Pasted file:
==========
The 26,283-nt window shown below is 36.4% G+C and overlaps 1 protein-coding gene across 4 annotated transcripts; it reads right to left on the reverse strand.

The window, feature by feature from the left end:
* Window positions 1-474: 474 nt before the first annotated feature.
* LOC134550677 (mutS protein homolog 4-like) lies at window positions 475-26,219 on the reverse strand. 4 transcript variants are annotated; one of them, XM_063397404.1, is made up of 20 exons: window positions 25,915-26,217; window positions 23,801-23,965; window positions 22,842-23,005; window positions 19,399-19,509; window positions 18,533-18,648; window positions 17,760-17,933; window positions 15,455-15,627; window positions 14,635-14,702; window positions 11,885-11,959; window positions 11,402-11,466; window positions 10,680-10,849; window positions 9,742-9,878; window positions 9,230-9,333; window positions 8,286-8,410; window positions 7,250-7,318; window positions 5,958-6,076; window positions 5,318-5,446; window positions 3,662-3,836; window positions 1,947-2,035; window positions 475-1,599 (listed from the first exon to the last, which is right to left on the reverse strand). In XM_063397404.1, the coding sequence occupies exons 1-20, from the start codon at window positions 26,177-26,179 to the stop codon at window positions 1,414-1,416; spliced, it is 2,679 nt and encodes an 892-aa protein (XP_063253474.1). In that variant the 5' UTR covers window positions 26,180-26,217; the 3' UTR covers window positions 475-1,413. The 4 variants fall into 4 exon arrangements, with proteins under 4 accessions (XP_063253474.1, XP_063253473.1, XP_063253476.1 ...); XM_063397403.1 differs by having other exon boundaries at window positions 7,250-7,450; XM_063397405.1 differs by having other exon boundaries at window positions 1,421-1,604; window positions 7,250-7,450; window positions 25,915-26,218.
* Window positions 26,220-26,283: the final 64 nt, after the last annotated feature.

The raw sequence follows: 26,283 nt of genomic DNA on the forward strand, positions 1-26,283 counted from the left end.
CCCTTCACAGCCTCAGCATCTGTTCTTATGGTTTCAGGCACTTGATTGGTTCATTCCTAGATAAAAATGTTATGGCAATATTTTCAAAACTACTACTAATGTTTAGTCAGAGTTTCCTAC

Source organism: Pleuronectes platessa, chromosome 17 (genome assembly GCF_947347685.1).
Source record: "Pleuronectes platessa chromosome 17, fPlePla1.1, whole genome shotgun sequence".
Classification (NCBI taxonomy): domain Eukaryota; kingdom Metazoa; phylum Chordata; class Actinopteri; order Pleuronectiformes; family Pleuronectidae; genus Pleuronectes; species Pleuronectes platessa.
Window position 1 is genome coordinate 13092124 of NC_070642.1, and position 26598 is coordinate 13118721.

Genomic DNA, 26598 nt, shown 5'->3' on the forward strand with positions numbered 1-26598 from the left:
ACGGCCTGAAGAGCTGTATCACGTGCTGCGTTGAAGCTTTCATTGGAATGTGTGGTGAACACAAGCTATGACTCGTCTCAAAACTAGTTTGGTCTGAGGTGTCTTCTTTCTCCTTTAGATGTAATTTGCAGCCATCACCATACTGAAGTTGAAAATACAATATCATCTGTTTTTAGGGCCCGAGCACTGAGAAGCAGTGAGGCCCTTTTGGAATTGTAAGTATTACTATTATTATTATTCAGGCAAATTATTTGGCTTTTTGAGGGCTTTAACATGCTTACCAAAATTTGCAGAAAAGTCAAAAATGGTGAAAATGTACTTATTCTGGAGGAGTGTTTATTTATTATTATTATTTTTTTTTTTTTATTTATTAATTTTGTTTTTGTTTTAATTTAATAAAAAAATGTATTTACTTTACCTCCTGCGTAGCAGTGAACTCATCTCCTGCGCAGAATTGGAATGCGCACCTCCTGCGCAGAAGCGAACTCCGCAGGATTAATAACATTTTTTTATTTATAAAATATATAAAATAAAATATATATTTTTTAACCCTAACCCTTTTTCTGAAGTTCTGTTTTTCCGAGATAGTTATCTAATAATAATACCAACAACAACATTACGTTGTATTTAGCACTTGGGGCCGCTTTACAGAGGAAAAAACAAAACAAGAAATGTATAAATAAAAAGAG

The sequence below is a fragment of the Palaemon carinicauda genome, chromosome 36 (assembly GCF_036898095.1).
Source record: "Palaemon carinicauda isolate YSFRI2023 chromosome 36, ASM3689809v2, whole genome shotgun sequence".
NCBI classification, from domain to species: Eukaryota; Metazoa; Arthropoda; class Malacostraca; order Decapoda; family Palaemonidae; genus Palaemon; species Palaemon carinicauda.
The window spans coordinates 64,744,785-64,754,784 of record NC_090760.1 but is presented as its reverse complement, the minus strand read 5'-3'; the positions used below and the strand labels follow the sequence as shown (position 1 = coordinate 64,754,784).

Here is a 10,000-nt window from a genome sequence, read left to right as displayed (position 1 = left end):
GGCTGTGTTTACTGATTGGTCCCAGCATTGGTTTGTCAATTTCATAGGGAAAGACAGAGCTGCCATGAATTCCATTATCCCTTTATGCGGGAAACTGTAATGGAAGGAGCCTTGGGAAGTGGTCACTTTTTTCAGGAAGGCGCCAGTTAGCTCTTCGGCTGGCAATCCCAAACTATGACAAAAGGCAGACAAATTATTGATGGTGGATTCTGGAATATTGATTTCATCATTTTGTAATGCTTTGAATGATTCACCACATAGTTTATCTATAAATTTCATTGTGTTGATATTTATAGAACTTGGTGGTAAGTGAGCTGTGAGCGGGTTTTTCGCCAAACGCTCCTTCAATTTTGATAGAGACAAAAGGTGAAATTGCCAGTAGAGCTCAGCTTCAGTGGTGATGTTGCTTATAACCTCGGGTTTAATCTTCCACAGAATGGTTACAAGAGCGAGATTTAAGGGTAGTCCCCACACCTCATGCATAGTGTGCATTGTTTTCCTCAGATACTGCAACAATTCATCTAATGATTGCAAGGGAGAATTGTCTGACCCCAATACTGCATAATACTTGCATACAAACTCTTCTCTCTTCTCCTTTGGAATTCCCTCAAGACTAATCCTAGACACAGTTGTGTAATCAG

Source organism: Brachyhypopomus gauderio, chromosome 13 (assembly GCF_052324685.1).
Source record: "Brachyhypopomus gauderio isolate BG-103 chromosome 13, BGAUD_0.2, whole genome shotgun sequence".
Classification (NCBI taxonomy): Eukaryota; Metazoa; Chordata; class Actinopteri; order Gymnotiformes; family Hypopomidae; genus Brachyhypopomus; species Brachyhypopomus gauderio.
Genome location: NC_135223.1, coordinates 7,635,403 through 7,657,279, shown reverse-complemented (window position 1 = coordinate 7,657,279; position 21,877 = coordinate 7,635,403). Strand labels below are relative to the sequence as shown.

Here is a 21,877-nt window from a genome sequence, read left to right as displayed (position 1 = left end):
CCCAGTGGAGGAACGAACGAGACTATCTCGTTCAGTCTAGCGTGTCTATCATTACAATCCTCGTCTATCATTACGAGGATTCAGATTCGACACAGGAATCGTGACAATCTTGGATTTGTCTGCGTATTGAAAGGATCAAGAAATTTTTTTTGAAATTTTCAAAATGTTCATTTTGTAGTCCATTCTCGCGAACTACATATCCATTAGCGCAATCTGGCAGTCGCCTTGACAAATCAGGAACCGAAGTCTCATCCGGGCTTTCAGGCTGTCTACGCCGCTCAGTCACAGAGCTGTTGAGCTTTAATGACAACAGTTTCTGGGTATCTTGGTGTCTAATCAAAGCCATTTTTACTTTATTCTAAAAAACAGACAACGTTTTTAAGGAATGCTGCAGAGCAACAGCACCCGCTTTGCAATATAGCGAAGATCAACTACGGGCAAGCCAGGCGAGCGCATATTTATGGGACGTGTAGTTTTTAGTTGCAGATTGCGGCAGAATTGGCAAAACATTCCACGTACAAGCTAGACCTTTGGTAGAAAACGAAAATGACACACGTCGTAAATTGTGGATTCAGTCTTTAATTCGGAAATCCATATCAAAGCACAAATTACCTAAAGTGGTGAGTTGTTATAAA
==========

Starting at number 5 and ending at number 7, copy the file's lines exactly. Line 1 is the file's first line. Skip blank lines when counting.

* Window positions 26,220-26,283: the final 64 nt, after the last annotated feature.

The raw sequence follows: 26,283 nt of genomic DNA on the forward strand, positions 1-26,283 counted from the left end.
CCCTTCACAGCCTCAGCATCTGTTCTTATGGTTTCAGGCACTTGATTGGTTCATTCCTAGATAAAAATGTTATGGCAATATTTTCAAAACTACTACTAATGTTTAGTCAGAGTTTCCTAC